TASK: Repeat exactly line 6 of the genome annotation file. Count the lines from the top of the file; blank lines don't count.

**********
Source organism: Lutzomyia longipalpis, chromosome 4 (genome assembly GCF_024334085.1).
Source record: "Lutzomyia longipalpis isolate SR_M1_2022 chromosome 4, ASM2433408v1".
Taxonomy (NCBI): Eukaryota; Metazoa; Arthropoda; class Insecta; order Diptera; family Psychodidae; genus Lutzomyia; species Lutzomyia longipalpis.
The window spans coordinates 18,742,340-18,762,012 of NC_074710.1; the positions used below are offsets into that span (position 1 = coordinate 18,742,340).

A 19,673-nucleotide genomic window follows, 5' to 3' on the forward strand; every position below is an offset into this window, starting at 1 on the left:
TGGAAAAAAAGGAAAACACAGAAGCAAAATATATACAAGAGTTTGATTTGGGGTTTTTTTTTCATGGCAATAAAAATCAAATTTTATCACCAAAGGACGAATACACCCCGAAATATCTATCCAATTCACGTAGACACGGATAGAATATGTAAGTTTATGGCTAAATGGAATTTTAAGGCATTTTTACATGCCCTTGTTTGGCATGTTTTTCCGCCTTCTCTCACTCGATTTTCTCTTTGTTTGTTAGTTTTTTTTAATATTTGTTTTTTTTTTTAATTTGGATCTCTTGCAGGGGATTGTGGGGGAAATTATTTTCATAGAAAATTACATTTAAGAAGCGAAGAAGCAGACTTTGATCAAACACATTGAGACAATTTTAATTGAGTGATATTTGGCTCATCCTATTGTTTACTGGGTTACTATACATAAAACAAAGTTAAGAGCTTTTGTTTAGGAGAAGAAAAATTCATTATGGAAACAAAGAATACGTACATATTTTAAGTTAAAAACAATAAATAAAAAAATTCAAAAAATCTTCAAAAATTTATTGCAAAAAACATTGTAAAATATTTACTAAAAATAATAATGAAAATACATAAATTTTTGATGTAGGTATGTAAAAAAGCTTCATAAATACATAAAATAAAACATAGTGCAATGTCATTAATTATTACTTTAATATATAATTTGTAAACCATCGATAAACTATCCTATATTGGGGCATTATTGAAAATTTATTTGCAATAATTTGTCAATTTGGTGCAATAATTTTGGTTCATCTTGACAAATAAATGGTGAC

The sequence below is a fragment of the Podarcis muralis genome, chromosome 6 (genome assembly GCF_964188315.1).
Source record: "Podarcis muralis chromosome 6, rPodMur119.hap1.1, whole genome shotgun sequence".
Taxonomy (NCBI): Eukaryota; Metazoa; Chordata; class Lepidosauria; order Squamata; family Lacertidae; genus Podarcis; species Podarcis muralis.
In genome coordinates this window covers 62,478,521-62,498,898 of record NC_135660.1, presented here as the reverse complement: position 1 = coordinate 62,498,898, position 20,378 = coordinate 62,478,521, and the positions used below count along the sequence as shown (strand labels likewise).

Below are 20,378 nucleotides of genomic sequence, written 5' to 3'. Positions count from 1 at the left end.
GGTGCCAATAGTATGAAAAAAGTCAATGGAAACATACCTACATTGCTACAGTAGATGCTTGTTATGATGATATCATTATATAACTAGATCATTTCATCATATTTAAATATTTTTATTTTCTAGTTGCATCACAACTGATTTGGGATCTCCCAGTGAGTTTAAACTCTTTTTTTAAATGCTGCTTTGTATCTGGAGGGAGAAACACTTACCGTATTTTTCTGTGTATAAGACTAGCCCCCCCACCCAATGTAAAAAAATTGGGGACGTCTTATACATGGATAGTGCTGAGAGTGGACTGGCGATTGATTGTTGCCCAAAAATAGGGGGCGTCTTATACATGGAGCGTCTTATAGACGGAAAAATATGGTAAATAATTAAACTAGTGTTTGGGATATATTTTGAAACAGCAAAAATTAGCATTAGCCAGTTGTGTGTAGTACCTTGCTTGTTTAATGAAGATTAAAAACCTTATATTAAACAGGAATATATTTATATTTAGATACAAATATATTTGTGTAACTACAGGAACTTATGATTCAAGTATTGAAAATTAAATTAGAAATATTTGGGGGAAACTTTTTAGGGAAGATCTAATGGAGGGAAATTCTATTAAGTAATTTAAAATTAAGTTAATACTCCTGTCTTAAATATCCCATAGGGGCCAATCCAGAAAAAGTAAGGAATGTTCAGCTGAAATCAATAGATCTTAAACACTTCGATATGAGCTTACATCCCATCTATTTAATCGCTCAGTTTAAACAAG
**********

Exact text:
TGGAAAAAAAGGAAAACACAGAAGCAAAATATATACAAGAGTTTGATTTGGGGTTTTTTTTTCATGGCAATAAAAATCAAATTTTATCACCAAAGGACGAATACACCCCGAAATATCTATCCAATTCACGTAGACACGGATAGAATATGTAAGTTTATGGCTAAATGGAATTTTAAGGCATTTTTACATGCCCTTGTTTGGCATGTTTTTCCGCCTTCTCTCACTCGATTTTCTCTTTGTTTGTTAGTTTTTTTTAATATTTGTTTTTTTTTTTAATTTGGATCTCTTGCAGGGGATTGTGGGGGAAATTATTTTCATAGAAAATTACATTTAAGAAGCGAAGAAGCAGACTTTGATCAAACACATTGAGACAATTTTAATTGAGTGATATTTGGCTCATCCTATTGTTTACTGGGTTACTATACATAAAACAAAGTTAAGAGCTTTTGTTTAGGAGAAGAAAAATTCATTATGGAAACAAAGAATACGTACATATTTTAAGTTAAAAACAATAAATAAAAAAATTCAAAAAATCTTCAAAAATTTATTGCAAAAAACATTGTAAAATATTTACTAAAAATAATAATGAAAATACATAAATTTTTGATGTAGGTATGTAAAAAAGCTTCATAAATACATAAAATAAAACATAGTGCAATGTCATTAATTATTACTTTAATATATAATTTGTAAACCATCGATAAACTATCCTATATTGGGGCATTATTGAAAATTTATTTGCAATAATTTGTCAATTTGGTGCAATAATTTTGGTTCATCTTGACAAATAAATGGTGAC